As a child, I remember playing with old paper dolls, where a base "doll" could be layered with different clothing, hair, and accessories. As I grew older, I played "dress up" games which simulated this experience online. I have always found layering objects and rearranging these layers to be one of the most useful and satisfying aspects of using many design programs, from my early years of making PowerPoints in elementary school to my more recent years creating larger and often complex projects at the university level. I regularly deal with files containing dozens of layers, and in Illustrator, I sometimes find myself working with hundreds of sub-layers. This was no exception.
Working off of the same concept as a physical paper doll, I created a base "doll," the bald woman with the black undergarments, and created several "outfits" to overlay it. These outfits are inspired by comic book heroines, as comic books are one of my greatest passions. These outfits are labelled by the characters' first names, something I did intentionally, trying to draw the viewer away from the direct comic book connection and to consider these illustrated women as individuals wearing stylized clothing, not costumes. I wanted to force the viewer to consider the outfits themselves, piece by piece, not just as a collective whole as we often do with the costumes we have seen a thousand times. Some of the outfits are a direct play on the character's costume, while others are more casual looks that reflect that character's personality or stylistic preferences. One should also compare these outfits to the tendency of people to make alternate costumes for cosplay and "bounding," an everyday style of cosplay in which someone wears "normal" clothing that is reminiscent of a character/franchise.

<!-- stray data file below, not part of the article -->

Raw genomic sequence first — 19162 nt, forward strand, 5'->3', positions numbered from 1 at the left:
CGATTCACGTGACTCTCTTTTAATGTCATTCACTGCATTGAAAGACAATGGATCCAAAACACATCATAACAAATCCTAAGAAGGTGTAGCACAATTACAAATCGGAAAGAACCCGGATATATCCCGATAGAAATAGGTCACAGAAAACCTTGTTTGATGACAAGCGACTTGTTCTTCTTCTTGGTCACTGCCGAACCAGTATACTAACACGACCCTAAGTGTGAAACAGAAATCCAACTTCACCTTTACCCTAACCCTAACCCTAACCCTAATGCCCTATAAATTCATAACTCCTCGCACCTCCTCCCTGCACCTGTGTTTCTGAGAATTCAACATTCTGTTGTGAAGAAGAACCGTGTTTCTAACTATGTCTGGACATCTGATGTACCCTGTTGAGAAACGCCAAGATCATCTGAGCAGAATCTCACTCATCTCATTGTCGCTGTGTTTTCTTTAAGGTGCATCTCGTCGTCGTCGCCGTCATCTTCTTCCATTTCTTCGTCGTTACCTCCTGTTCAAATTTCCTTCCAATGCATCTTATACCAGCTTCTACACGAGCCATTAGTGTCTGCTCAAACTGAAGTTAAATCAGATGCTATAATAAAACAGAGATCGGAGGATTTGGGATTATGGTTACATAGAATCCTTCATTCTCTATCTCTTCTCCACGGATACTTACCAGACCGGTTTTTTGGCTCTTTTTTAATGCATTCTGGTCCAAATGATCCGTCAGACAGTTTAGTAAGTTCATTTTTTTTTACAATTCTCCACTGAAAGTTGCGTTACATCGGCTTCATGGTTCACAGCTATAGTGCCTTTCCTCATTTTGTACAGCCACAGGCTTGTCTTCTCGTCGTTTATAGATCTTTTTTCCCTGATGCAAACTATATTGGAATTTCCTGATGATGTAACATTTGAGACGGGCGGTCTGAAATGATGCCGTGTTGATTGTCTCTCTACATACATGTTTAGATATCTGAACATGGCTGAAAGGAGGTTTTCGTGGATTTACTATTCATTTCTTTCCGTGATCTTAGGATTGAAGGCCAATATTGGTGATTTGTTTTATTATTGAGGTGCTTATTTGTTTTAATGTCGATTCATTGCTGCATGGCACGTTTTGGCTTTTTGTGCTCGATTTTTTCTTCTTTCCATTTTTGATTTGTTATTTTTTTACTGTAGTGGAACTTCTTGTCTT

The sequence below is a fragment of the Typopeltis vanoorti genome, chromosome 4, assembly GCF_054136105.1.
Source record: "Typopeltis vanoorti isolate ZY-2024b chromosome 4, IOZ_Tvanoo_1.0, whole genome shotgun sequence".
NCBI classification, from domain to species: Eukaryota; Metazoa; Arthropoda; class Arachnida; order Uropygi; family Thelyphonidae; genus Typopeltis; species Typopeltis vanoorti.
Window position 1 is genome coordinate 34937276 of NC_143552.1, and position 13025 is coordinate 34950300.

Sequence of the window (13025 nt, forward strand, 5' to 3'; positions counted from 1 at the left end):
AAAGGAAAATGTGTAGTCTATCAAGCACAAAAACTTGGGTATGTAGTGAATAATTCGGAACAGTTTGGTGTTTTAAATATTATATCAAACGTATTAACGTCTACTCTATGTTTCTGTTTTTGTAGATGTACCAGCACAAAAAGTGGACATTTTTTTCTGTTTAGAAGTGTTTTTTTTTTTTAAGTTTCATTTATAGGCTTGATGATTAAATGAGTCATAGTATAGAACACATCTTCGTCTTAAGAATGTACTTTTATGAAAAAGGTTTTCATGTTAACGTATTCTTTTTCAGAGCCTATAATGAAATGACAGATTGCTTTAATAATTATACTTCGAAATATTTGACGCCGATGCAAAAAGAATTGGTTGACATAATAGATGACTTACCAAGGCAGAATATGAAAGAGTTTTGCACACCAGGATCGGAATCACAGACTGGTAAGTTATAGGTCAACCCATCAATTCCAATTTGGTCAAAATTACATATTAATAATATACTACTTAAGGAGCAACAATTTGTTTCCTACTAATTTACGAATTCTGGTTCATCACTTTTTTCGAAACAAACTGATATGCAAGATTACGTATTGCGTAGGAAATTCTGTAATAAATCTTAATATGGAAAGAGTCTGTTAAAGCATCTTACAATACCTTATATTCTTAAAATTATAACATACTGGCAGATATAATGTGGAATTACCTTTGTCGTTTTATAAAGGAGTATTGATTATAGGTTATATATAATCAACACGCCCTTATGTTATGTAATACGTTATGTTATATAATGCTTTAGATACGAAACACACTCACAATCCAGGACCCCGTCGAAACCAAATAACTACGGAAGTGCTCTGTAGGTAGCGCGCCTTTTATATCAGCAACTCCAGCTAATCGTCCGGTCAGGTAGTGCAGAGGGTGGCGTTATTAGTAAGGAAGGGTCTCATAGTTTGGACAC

The featured heroes, as they appear, in order:
1. Diana - Wonder Woman
2. Dinah - Black Canary
4. Stephanie - Spoiler/Robin/Batgirl
5. Koriand'r - Starfire